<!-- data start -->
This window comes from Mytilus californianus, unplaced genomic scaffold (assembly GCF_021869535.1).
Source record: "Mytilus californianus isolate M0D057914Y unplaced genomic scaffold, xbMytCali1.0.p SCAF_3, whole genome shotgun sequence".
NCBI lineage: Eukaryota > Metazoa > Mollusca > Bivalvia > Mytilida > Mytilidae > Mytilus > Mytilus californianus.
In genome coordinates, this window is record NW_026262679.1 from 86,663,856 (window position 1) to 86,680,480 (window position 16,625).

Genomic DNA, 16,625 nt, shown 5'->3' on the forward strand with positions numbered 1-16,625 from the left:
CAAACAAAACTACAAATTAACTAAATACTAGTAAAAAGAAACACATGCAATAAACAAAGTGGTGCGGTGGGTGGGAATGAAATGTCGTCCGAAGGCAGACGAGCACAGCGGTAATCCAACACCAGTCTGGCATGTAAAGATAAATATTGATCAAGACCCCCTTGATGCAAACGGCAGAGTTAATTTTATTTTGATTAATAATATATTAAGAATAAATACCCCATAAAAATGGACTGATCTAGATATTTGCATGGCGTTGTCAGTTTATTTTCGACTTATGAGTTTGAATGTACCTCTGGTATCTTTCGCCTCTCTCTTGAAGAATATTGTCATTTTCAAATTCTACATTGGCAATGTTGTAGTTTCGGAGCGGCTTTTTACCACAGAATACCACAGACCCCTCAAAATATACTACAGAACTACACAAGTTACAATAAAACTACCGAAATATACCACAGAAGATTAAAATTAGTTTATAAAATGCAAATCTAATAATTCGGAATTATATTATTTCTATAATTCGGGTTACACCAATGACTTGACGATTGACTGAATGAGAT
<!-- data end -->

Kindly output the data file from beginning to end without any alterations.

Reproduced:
This window comes from Mytilus californianus, unplaced genomic scaffold (assembly GCF_021869535.1).
Source record: "Mytilus californianus isolate M0D057914Y unplaced genomic scaffold, xbMytCali1.0.p SCAF_3, whole genome shotgun sequence".
NCBI lineage: Eukaryota > Metazoa > Mollusca > Bivalvia > Mytilida > Mytilidae > Mytilus > Mytilus californianus.
In genome coordinates, this window is record NW_026262679.1 from 86,663,856 (window position 1) to 86,680,480 (window position 16,625).

Genomic DNA, 16,625 nt, shown 5'->3' on the forward strand with positions numbered 1-16,625 from the left:
CAAACAAAACTACAAATTAACTAAATACTAGTAAAAAGAAACACATGCAATAAACAAAGTGGTGCGGTGGGTGGGAATGAAATGTCGTCCGAAGGCAGACGAGCACAGCGGTAATCCAACACCAGTCTGGCATGTAAAGATAAATATTGATCAAGACCCCCTTGATGCAAACGGCAGAGTTAATTTTATTTTGATTAATAATATATTAAGAATAAATACCCCATAAAAATGGACTGATCTAGATATTTGCATGGCGTTGTCAGTTTATTTTCGACTTATGAGTTTGAATGTACCTCTGGTATCTTTCGCCTCTCTCTTGAAGAATATTGTCATTTTCAAATTCTACATTGGCAATGTTGTAGTTTCGGAGCGGCTTTTTACCACAGAATACCACAGACCCCTCAAAATATACTACAGAACTACACAAGTTACAATAAAACTACCGAAATATACCACAGAAGATTAAAATTAGTTTATAAAATGCAAATCTAATAATTCGGAATTATATTATTTCTATAATTCGGGTTACACCAATGACTTGACGATTGACTGAATGAGAT